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 E. Christopher Norris (1907-1987) 


British art historian E. Christopher Norris was considered to be one of the leading experts on the works of Peter Paul Rubens. After periods living successively in Madrid, Paris and Florence, he studied art in Munich and Göttingen. Though he never graduated, he made a living by lecturing on Rubens at the Courtauld Institute of Art and advising wealthy art collectors. Meanwhile, he began to accumulate his own collection of quality paintings including a work by Nicolas Poussin, which he donated to the National Gallery in 1944.


Norris first saw active duty with the Royal Air Force during the bombing of the German town of Lübeck in early 1942. In October 1943, he was instructed by Air Marshal Arthur William Tedder to create a detailed list of important monuments and towns north of the Italian Capua-Termoli line. This integral list included whole towns of value as well as depots being used as temporary safe havens for art removed from museums. Norris’s report was used as a basis for annotated air photographs issued by the Mediterranean Allied Air Forces (MAAF) and intended to reduce air traffic over historic towns and monuments in the region. Such information would also later aid in the August 1947 restitution of works belonging to the Naples Museum, which were stolen from the abbey of Monte Cassino by Fallschirm-Panzer-Division 1 (the Hermann Goering Panzer Division) in 1943.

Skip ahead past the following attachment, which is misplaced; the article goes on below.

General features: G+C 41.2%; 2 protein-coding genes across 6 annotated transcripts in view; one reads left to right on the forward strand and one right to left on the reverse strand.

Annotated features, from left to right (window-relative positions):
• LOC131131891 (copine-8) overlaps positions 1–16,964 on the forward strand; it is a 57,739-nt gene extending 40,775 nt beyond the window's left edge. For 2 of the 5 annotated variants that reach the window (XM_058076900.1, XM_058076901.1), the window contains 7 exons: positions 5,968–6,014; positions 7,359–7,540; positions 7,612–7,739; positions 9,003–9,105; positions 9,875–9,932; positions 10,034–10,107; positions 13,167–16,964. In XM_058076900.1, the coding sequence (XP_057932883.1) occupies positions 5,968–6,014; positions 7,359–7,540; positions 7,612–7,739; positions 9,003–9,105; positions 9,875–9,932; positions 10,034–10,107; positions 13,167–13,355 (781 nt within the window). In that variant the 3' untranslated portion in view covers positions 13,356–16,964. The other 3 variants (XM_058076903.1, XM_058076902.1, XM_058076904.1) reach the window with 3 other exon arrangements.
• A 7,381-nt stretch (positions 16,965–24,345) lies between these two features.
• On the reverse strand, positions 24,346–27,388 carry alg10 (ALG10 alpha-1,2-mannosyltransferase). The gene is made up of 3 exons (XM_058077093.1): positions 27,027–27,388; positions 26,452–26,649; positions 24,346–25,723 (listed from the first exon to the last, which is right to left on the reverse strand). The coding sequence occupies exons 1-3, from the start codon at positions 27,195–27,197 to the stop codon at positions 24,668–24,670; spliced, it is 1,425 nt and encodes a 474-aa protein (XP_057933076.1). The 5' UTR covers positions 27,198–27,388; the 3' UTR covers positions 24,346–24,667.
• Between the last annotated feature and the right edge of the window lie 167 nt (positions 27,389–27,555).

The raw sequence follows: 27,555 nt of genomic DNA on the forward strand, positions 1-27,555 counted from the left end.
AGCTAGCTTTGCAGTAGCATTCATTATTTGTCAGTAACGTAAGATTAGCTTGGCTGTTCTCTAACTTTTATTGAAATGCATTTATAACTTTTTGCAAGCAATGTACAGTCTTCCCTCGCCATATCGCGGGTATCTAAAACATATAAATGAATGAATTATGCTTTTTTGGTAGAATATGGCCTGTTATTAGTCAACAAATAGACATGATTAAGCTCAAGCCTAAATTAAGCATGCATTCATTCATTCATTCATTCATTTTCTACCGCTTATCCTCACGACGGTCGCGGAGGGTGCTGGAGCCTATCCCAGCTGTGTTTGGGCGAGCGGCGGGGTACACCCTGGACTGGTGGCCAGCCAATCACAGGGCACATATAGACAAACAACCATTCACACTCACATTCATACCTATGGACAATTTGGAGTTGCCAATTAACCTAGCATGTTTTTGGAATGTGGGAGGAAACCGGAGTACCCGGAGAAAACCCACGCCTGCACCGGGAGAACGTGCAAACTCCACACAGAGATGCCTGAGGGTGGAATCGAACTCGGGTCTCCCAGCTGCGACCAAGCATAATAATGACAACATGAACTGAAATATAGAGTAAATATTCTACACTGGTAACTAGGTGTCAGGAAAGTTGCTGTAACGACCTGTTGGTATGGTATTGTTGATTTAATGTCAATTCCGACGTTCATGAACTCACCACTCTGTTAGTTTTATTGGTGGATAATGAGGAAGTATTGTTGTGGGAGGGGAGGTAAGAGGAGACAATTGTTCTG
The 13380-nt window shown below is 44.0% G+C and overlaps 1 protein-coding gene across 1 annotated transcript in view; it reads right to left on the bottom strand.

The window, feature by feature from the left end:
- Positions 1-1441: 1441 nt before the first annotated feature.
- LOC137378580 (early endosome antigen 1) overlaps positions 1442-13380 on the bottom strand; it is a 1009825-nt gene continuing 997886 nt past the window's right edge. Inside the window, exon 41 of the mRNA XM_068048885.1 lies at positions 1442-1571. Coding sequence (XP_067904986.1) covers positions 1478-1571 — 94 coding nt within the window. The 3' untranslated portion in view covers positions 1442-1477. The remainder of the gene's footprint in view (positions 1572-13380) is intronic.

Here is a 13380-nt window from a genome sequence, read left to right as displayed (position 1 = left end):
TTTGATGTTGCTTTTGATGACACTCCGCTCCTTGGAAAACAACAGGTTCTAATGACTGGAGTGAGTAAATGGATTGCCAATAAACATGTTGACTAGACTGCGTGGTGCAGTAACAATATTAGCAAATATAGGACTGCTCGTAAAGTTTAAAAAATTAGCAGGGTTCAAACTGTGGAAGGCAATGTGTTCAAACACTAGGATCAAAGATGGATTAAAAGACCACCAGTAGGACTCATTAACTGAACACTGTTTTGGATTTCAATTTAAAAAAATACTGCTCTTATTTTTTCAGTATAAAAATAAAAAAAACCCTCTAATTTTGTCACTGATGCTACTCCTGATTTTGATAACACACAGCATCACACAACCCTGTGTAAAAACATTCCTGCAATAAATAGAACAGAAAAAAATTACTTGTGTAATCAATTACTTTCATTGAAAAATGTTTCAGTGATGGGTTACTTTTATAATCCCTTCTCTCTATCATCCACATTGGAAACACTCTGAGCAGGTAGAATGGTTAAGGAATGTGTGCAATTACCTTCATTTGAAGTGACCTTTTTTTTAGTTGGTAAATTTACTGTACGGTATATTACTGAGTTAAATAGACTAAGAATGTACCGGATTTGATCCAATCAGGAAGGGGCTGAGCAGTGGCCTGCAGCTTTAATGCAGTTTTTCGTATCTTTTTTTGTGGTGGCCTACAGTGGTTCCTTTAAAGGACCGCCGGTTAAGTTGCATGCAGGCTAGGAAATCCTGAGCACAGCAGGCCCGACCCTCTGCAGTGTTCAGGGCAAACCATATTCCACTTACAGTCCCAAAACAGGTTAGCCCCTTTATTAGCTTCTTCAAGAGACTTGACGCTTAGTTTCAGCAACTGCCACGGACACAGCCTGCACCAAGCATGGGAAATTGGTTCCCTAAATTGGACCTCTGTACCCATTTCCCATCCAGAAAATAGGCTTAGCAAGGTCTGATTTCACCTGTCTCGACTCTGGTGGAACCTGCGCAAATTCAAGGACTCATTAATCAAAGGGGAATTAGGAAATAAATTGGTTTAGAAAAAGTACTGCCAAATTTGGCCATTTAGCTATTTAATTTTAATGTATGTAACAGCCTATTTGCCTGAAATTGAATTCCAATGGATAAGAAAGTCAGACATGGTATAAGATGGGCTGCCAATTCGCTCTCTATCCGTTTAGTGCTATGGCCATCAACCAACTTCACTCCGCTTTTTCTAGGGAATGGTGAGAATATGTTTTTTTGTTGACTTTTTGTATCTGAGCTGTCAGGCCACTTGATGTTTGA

In 1945, Norris was recommended for service as an art protection officer with the Allied Control Commission by his friend, Monuments Man Lt. Col. Geoffrey Webb. He arrived at headquarters in Berlin as a British MFAA Officer on August 22, 1945. Together with Webb, Norris participated in negotiations over repatriation agreements and advocated for the creation of a bi-zonal organization to better aid in restitutions across the American and British Zones. In July 1946, Norris was named Webb’s successor to the post of Chief of the British Section of the MFAA.


Norris left Germany in 1950 and returned to London. He died in 1987 at the age of eighty after a battle with cancer.

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